Comic Fodder

Tpull's Weekly Marvel Comics Review – Part Two

Look alive, it’s tie-in week! Three new #1 issues for Secret Invasion mini-series.

The Last Defenders 6

by Joe Casey and Jim Muniz

The main idea has finally been revealed, but it might have made things more interesting if they got to this point sooner in the series. The proper “formula” for the makeup of a Defenders team was correct with archetypes: Dr. Strange, Hulk, Nighthawk, and Namor, but those particular individuals were not the “correct” formula. Yandroth appears to have laid the foundation for the proper members to assemble, in the personage of She-Hulk, Krang, Hellstrom, and a new Nighthawk.

The art is rather simplistic, and the story wraps up in a nice little bundle with Richmond out-maneuvering Tony Stark, which strikes me as entirely too convenient, but it allows a sense of conclusion at the end of this mini-series. One gets the sense that somebody was trying to test the waters for a new Defenders series, so they give us an ending that has become all too cliché for a mini-series, with an all-knowing person remarking on how this particular team may be “reality’s greatest hope.” We’ve had too much of that from Chris Claremont lately, but this type of ending would have allowed for Casey to launch a new series and run with it.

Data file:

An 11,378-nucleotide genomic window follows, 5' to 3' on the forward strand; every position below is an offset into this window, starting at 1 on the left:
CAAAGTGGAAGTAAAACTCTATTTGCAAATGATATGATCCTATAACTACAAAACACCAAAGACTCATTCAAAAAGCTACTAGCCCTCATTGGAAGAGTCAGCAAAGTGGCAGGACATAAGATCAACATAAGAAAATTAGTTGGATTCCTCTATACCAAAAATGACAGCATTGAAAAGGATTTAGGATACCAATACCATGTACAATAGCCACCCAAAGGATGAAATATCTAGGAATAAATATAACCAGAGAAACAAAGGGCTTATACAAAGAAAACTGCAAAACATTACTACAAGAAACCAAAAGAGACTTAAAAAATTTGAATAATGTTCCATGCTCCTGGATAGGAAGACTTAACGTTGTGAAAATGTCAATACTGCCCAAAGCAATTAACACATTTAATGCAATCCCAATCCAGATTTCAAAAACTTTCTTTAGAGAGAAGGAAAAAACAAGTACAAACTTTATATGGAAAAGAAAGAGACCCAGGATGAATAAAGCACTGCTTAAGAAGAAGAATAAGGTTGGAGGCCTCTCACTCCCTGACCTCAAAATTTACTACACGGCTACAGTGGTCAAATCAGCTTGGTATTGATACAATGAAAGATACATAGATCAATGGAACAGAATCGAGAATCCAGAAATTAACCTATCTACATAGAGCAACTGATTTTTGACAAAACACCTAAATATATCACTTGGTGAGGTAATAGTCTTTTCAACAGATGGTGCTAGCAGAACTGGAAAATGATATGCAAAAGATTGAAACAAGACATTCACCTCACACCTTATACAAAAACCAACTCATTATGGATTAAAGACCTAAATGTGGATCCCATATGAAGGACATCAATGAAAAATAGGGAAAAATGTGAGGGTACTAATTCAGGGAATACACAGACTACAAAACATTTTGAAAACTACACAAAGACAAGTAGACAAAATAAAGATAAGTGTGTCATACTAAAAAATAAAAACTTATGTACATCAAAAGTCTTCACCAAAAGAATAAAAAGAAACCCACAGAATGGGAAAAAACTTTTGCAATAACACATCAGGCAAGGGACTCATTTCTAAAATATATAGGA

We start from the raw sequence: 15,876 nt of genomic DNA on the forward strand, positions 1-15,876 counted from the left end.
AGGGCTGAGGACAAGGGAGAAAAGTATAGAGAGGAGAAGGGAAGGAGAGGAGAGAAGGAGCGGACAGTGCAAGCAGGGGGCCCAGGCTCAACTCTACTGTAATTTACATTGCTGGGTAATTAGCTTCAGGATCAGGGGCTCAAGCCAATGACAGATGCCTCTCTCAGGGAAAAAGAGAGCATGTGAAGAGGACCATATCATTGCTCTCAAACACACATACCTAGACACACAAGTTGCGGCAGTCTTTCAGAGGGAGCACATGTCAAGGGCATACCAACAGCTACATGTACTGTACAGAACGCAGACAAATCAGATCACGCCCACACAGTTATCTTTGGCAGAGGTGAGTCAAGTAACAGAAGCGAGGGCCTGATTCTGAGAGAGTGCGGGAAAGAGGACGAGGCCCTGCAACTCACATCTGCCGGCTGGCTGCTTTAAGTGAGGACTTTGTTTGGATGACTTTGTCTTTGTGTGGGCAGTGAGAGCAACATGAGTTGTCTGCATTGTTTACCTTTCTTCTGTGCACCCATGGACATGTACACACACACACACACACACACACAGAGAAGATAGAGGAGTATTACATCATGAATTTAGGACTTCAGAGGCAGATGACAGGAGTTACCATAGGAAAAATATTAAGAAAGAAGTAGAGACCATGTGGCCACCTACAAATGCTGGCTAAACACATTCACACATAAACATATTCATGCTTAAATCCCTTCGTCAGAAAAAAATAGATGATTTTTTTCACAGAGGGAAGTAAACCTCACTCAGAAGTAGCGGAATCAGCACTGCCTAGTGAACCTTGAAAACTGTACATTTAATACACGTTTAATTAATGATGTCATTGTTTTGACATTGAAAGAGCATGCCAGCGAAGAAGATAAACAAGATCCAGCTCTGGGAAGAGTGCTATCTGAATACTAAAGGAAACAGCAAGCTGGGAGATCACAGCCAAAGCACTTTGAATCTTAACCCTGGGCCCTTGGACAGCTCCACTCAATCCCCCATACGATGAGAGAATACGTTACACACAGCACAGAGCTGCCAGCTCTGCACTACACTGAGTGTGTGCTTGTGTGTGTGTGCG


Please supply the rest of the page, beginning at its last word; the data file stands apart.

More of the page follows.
My prediction is, they did not secure a good enough artist, and they could have put another idea into six issues, so whatever plans for more Defenders have probably been shelved, except for Millar’s New Defenders over in Fantastic Four.

Secret Invasion 5

by Brian Bendis and Leinil Yu

Oh good, things finally start to happen in issue 5. The Skrull implant of Captain Marvel is easily swayed, as Norman Osborn plays with his emotions quite easily. It’s almost as if the writer forgot that Skrull-Marvel was faking it anyway, to go undercover with the Skrull invasion force. Next Bendis gets to play out his little joke by posting a two-page spread that includes almost every celebrity and political figure you can think of as a Skrull, showing that they were playing at least three sides of the fence. How many of these were Skrulls all along, and how many were Skrulls only for the duration of this one newscast, we will never know, so it is ultimately useless, except for a quick two-page filler joke. Made me chuckle, though.

Agent Brand single-handedly invades a Skrull ship and saves Reed Richards, so I suppose this highly-trained invasion force full of nothing but soldiers is about as dangerous as any average branch of Hydra, which means they should be able to wrap this up in two more issues instead of three. Bendis just takes a scene from one of the Diehard movies and puts Brand in the place of Bruce Willis, and presto! She cuts through every enemy without a whiff of trouble, taking out more than two dozen enemies, sometimes without even looking in the direction she’s firing! I so wish I was that good with a gun…